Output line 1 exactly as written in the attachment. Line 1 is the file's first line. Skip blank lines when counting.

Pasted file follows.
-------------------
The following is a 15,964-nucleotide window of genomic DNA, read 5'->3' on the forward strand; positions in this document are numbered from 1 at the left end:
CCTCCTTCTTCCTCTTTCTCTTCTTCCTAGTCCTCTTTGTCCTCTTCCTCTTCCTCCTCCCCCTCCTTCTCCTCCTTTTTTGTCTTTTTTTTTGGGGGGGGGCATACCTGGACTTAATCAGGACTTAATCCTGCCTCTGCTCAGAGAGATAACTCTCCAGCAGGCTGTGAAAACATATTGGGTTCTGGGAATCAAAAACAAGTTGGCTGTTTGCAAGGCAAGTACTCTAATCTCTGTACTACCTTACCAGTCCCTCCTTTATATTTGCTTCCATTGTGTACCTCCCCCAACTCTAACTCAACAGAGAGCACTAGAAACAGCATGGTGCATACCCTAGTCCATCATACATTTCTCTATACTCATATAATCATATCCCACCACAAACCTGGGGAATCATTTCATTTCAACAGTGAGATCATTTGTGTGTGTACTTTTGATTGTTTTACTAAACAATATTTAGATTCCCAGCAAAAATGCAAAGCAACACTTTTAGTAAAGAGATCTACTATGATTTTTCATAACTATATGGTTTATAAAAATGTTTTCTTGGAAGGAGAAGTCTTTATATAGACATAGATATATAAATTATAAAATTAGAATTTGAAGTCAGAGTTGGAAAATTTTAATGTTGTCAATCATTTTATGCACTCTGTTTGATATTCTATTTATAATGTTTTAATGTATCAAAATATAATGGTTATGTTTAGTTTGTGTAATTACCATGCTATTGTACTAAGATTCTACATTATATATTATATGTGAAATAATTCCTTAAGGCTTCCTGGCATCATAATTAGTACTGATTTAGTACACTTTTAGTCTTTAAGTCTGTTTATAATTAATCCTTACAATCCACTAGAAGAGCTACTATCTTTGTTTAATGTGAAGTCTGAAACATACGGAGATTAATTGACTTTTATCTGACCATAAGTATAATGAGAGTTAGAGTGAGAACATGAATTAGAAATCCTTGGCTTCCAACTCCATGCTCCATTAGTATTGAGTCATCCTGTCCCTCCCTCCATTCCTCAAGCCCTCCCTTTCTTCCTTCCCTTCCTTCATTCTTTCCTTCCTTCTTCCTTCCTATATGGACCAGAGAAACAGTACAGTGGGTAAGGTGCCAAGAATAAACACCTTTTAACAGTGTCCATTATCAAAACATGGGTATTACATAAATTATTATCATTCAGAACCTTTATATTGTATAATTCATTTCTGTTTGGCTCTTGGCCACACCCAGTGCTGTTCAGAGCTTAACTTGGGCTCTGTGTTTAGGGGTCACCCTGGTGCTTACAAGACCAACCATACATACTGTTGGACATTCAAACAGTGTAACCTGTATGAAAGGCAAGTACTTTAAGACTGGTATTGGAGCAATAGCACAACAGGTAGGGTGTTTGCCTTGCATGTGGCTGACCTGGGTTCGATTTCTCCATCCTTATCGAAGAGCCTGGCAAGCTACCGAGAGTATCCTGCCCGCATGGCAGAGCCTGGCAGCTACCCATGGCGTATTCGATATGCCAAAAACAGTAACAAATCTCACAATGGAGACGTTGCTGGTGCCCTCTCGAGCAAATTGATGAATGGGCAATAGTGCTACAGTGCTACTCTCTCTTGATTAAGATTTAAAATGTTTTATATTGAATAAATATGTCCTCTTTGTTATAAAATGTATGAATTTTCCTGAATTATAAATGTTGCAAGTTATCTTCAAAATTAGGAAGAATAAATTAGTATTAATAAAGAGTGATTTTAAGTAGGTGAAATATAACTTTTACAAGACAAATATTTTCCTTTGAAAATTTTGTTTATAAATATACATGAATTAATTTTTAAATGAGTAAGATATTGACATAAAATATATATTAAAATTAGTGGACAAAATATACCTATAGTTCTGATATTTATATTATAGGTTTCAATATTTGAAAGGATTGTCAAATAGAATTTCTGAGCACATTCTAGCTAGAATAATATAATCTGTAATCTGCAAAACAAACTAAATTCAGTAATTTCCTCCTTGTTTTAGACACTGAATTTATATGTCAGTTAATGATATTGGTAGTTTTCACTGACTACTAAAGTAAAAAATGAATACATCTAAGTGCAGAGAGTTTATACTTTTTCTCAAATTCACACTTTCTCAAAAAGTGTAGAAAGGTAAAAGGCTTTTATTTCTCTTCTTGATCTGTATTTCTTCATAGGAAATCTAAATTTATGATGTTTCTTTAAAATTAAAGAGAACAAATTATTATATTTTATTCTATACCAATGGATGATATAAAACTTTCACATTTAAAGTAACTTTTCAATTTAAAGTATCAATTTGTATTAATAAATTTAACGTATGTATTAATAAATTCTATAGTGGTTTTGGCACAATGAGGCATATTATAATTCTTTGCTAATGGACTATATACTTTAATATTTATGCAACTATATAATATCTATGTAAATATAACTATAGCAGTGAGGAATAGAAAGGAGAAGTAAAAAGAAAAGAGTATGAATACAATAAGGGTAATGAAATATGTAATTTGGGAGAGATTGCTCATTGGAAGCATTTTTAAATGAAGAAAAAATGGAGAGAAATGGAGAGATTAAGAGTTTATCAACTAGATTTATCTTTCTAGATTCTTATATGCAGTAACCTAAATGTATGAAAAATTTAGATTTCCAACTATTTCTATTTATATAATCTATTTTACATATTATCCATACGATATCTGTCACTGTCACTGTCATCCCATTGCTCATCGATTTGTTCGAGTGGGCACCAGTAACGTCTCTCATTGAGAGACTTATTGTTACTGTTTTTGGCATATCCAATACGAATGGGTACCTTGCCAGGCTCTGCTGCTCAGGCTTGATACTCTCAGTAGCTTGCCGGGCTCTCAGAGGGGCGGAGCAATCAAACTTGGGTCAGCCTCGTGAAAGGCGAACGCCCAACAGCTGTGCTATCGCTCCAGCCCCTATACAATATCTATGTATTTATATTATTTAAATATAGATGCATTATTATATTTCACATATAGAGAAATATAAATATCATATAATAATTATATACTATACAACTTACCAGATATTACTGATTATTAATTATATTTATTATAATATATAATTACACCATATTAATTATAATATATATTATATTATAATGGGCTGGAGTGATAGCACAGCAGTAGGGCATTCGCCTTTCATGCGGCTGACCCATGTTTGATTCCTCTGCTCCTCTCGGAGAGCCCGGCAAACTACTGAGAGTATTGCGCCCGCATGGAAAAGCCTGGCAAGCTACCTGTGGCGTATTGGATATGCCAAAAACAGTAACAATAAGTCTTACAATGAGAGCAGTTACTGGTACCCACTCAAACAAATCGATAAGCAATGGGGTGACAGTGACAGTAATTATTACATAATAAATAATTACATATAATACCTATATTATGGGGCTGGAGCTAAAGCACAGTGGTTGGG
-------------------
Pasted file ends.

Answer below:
The following is a 15,964-nucleotide window of genomic DNA, read 5'->3' on the forward strand; positions in this document are numbered from 1 at the left end: